Whether in MCU or DC, whenever there is a new superhero film with a teenage protagonist (mostly belonging to Gen X and Millennials), there is enthusiasm gushing through every nerve of my body. And that becomes obvious because most of the people will connect to these characters as they fulfill the fantasy of having a superpower and fighting against the evils in the world. Marvel has Spiderman and Ms Marvel, and both were incredible. Similarly in DC we have Shazam and Flash. And now, DC adds Blue Beetle to their list.

Blue Beetle or Jaime Reyes, portrayed by Xolo Maridueña, stands out as DC’s inaugural Latino superhero. The character emerges within the James Gunn-helmed DC Extended Universe, making a stylish entry through a film that strives to overcome the prevailing superhero fatigue. Despite its flaws, this film manages to soar to impressive heights.

Jaime is a captivating recent graduate who returns to his hometown following his studies. However, he grapples with the arduous task of finding employment and ultimately ends up working as a servant alongside his sister, Milagro, at the opulent mansion owned by Victoria (played by Susan Sarandon). Victoria is the proprietor of Kord Industries, the very company where Jamie has his fateful encounter with Jennefer, or Jenny, Kord (embodied by Bruna Marquezine). Jenny’s father, Ted, was the former CEO of this corporation. Susan adeptly portrays the manipulative and malevolent tycoon, carrying her character with seamless finesse.

Victoria harbors ambitions of resurrecting the OMAC (One Man Army Corps) project, which had been abandoned years ago by her own brother due to its potential for grave harm. Meanwhile, Jenny is determined to thwart her aunt’s progress in bringing this perilous weapon to fruition, as it poses a significant threat to humanity. As the narrative unfurls, fate takes a twist when Jaime inadvertently forms a connection with a biotechnological alien scarab, known as “Khaji-Da.”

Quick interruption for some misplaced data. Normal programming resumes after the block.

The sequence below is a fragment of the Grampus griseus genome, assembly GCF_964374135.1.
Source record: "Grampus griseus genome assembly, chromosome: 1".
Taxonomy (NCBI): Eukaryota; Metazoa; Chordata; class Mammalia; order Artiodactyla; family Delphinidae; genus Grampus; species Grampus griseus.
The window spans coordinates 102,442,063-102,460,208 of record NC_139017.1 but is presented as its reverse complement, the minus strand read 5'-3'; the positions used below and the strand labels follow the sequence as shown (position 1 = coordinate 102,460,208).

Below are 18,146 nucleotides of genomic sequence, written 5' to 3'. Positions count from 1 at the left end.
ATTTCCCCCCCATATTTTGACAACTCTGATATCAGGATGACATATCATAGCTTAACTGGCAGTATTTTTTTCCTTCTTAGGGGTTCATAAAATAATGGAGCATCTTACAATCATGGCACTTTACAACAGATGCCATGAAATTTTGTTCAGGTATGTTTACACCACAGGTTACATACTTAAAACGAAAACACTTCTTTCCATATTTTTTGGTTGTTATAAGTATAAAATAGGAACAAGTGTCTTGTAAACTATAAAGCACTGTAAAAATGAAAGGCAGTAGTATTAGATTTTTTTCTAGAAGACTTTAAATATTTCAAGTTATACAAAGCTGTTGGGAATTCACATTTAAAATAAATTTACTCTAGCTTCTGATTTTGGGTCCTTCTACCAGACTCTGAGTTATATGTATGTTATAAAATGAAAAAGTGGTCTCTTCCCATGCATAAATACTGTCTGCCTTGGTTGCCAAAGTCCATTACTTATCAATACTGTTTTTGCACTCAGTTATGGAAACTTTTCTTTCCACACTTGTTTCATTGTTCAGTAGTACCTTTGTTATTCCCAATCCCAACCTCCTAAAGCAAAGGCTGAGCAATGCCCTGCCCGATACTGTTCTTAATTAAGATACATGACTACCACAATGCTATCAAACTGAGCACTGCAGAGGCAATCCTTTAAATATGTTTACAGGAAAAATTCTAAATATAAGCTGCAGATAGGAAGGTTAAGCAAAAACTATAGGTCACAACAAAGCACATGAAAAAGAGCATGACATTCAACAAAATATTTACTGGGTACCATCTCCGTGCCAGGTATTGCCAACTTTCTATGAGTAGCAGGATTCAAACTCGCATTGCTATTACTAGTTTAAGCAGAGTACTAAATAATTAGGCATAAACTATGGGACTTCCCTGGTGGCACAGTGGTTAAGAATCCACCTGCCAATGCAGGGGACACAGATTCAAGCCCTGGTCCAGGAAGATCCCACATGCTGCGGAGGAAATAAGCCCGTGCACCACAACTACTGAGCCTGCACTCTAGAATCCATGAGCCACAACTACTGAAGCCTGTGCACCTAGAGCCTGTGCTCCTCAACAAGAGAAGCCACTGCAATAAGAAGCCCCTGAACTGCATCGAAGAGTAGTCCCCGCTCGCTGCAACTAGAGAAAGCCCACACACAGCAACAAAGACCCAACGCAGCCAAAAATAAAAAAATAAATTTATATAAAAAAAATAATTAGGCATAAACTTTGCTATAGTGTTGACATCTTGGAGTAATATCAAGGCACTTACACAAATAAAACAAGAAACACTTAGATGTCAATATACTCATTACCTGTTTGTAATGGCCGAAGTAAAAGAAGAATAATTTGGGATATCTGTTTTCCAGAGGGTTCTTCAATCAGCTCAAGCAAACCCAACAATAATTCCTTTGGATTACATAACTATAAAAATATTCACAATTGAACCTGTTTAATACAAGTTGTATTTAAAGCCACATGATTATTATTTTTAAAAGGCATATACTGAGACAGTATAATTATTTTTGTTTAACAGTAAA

Director Angel Manuel Soto, along with writer Gareth Dunnet-Alcocer, constructs a world where much of the plot follows a predictable trajectory due to the formulaic screenplay. The narrative features a protagonist without a clear purpose in life who eventually becomes entangled with a transformative gadget, leading to his emergence as a superhero. Along the way, antagonists with malevolent intentions seek to exploit the situation to bring about global destruction. Interwoven into this are the familiar elements of a burgeoning romantic connection.

The scene where a baddie tells Jamie that “Your love for your family is your biggest weakness” serves as a conspicuous indicator that our main character will ultimately defy this notion. Consequently, as a viewer you already know what will happen next.

The film’s true highlights are undoubtedly the Reyes family. They embody humor, unwavering support, and a demonstration of the potency of love as the ultimate force. Even amidst grave circumstances, particularly in the climactic moments, their responses remain enigmatic. Notably, Jamie’s spirited grandmother, affectionately known as ‘Nana’ and portrayed by Adriana Barraza, stands out. Observing her brandishing a vibrant machine-gun, one can’t help but desire a similarly audacious and whimsical grandmother in their own life.

The action sequences are skillfully captured with dynamic low and wide angles, complemented by fluid pans. However, the cinematographer, Pawel Pogorzelski, maintains a rather pedestrian approach throughout the remainder of the plot.

Adding to the film’s visual appeal are the striking and robust designs of both the superhero and the villain’s suits. These outfits exude a sense of sleekness and resilience, notably shining in meticulously choreographed pivotal action scenes. Regrettably, the quality of the visual effects wavers, remaining impressive solely within these specific moments. This inconsistency mirrors the film’s soundtrack, which at certain junctures becomes overly loud to the point of evoking associations with the intensity of a virtual game like PUB-G.

As the narrative draws to a close, subtle hints are dropped, suggesting the potential for a sequel to Blue Beetle, which is now available at theaters near you.


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